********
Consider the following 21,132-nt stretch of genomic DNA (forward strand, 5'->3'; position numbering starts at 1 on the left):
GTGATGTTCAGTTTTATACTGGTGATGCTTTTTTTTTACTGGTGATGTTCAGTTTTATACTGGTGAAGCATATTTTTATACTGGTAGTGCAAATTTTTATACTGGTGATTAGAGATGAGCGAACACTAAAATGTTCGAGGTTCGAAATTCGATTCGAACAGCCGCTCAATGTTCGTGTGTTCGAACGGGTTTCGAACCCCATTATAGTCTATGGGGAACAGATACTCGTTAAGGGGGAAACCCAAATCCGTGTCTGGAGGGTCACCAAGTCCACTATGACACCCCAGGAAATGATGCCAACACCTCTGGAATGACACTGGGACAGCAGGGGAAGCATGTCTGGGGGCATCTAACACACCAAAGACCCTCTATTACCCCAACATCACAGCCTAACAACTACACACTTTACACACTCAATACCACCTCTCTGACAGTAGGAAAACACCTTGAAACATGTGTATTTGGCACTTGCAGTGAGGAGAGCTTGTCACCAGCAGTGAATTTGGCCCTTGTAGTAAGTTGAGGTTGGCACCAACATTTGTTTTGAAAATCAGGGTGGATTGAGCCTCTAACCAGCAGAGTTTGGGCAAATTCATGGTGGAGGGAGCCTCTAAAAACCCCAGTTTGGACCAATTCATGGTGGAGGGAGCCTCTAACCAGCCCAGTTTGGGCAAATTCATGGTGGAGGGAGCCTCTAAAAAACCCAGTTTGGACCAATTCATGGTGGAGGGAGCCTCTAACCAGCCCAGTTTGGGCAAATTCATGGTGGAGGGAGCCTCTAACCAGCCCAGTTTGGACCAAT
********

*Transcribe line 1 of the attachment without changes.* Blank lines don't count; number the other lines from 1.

Consider the following 21,132-nt stretch of genomic DNA (forward strand, 5'->3'; position numbering starts at 1 on the left):